Prompt Inspiration

A lot of my fellow writers ask me what I do when I get the dreaded disease that affects almost all writers at some point in their lives: writer’s block. Lucky for me I’ve only had writer’s block about two times in my life, but I was so ill-practiced at handling those times that I pretty much had the writing equivalent of an emotional breakdown. I cried to my boyfriend that I’d never be able to write ever again, and stared at my computer screen in despair for two weeks before inspiration struck. I started looking for alternate career paths and applying to part time jobs on craigslist. I drank…a lot.

Not my best moments.

But there’s a good reason I almost never get writer’s block, and it’s the same reason I’m bad at handling it when it comes: I am always trying, whether consciously or unconsciously, to take preventative steps against running out of inspiration. So when I do get true writer’s block, it’s more of an emotional need to recharge than it is out of a lack of ideas, a response to my I-love-writing-I’m-just-going-to-do-it-every-second-and-not-take-any-breaks lifestyle.

I am a very fast writer. If you don’t believe me, here’s an anecdote: during my 2.5 years at Hopkins (while working full time) I rewrote my novel Cairo in White several times, wrote my YA fantasy novel Dreamweaver Road (and its sequel, coming later this year), wrote a novella called Three on the Bank (coming out this summer from Storylandia!), wrote a second novel and a second novelette currently under revision, wrote about two books worth of short stories, and wrote a chapbook of poems.

In order to keep my brain constantly full of ideas, I do a combination of the following:

Prompts

I love prompts. I think that a lot of writers sink into a very repetitive set of ideas, themes, motifs, and settings, but using a prompt and forcing yourself to write about something completely new can put you outside of your comfort zone (in a good way!). One of my favorite sites is Prompt & Circumstance, run by two of my favorite people in the world, Shenan Prestwich and Brandi Dawn Henderson. I’ve written a short story about a chicken and a dragon, a poem about blueberry pie, and most recently, a four part story about a strange photograph found in a grandmother’s closet. I find that my prompt pieces tend to be funnier and more lighthearted than my more serious fiction writing, because I allow myself the space to really enjoy whatever comes out of the process.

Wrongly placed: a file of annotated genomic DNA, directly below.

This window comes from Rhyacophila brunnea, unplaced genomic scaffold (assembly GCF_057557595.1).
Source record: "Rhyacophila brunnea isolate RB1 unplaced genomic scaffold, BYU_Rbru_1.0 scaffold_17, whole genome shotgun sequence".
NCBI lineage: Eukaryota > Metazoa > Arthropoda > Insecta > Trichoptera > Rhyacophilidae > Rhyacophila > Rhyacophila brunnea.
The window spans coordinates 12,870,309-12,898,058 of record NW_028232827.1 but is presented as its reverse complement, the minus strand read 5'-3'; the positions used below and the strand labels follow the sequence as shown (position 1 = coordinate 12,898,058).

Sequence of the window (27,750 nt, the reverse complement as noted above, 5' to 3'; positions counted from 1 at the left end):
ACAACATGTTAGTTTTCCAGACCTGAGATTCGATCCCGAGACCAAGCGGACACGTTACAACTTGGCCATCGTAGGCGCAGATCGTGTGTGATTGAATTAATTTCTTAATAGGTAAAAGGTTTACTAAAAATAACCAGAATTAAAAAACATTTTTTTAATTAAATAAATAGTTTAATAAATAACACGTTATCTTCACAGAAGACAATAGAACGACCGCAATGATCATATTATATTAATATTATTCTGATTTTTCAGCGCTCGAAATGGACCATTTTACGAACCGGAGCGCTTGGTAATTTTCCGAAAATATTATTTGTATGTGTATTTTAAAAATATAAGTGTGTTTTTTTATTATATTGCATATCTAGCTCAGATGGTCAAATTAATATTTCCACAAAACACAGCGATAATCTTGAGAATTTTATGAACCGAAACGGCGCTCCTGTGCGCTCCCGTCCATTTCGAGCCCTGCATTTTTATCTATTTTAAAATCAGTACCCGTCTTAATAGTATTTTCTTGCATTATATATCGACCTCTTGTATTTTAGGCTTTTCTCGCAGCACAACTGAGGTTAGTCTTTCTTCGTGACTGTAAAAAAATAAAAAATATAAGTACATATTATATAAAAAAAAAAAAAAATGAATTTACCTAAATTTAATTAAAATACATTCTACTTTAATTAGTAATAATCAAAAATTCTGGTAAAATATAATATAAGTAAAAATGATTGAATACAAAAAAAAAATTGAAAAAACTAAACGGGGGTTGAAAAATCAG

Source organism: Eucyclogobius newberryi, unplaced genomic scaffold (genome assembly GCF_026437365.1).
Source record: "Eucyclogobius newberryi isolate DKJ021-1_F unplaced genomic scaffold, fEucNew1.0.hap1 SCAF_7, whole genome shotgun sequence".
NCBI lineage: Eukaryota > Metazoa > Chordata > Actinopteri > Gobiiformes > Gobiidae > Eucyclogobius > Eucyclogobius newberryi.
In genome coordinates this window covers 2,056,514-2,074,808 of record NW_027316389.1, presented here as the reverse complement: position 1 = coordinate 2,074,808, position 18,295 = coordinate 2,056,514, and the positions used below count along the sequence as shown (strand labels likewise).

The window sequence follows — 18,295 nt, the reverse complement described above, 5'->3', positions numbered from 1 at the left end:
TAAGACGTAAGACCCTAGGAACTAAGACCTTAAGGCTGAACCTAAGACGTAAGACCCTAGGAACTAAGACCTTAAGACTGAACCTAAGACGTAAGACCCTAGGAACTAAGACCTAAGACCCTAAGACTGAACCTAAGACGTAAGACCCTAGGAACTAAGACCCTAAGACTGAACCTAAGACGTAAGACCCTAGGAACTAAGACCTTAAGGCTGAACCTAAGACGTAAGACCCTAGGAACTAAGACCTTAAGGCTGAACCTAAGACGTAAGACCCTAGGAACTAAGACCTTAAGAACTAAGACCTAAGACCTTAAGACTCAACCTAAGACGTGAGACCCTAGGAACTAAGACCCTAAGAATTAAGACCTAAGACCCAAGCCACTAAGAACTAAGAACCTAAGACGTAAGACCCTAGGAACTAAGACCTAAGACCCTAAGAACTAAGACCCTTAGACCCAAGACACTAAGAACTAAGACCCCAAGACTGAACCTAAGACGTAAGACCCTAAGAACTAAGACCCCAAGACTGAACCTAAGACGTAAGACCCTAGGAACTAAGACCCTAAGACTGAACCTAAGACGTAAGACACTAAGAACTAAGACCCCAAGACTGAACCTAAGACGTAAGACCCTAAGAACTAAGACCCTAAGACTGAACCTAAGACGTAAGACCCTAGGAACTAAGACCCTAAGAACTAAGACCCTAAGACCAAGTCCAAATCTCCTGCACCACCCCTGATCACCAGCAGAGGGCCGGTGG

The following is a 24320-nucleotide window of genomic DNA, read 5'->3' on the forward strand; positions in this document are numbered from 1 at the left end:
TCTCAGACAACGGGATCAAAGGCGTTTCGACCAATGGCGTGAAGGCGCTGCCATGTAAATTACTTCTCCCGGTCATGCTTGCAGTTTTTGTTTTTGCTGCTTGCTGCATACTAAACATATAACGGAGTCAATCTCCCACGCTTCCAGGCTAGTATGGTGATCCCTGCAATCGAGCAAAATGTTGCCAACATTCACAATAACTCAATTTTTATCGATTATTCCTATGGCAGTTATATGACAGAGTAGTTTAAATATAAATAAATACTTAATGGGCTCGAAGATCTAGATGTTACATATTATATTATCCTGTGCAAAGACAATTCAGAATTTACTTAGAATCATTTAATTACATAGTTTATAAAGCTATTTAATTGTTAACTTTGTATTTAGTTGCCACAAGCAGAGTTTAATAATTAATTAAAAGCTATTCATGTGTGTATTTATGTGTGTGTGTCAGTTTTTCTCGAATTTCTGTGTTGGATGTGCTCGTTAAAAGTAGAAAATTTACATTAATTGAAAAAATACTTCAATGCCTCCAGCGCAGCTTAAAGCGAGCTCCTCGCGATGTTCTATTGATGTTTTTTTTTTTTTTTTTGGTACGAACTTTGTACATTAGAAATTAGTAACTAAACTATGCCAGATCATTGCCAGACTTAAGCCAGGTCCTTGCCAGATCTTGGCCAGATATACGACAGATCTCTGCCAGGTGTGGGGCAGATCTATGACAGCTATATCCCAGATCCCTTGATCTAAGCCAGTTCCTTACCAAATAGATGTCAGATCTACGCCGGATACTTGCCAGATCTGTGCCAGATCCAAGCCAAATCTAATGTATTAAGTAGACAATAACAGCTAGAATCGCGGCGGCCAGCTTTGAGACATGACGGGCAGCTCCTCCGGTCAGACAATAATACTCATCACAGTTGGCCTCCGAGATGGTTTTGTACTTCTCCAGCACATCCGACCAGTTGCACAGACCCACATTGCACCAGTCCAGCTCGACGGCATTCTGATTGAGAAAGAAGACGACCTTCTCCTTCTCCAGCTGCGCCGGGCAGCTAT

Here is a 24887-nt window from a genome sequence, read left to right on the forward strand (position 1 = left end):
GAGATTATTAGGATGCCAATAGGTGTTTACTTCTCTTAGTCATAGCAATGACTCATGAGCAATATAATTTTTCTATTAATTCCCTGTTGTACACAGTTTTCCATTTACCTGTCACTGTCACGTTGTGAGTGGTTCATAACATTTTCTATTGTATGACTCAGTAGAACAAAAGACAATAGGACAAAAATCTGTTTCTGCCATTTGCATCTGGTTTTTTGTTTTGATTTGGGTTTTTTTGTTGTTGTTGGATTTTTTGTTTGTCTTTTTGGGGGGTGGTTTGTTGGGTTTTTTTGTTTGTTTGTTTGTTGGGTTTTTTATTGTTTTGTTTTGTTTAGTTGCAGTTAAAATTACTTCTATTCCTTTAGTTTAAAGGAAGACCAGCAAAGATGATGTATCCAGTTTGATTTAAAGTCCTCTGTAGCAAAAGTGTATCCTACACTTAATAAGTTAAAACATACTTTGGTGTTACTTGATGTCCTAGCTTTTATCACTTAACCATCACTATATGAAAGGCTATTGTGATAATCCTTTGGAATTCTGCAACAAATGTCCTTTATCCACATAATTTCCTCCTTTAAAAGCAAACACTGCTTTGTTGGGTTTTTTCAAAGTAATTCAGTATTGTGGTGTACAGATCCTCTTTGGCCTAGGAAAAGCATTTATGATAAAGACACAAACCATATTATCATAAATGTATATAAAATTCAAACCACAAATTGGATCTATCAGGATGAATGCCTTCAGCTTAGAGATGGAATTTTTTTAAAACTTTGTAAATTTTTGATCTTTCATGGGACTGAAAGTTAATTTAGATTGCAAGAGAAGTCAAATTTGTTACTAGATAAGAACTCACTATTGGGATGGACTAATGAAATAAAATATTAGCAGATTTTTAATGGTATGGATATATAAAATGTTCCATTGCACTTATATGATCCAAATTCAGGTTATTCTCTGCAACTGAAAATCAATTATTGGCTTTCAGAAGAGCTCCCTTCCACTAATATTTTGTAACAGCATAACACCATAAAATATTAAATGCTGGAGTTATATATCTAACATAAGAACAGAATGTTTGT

Exploration

I live about twenty minutes from the heart of Washington, DC, so one of my favorite things to do is venture into the city and see something new that I’ve never seen before. Almost every time I go somewhere, I get inspired to write a new poem or story or even novel. Meridian Park. The Air and Space Museum. Dupont Circle.

Conversation

Just because everyone thinks writers are homebodies who never talk to anyone but their cats DOES NOT MEAN WE SHOULD FOLLOW THAT STEREOTYPE. Go outside! Eavesdrop. Have a conversation with your barista. Not only will you improve your dialogue, but you might hear an interesting story.

Idea Journal

I don’t think I need to say a lot about this, because every writer has been told to (or forced to) keep an idea journal. I’m not sure how many of us actually do it, but it helps! Stick newspaper clippings in it. Jot down notes from the above experiences. Sketch a picture. Later, when you’re blocked, you can fall back on your journal to help you out of a rut. Plus, it’s fun to play kindergartener and paste a collage every once in a while.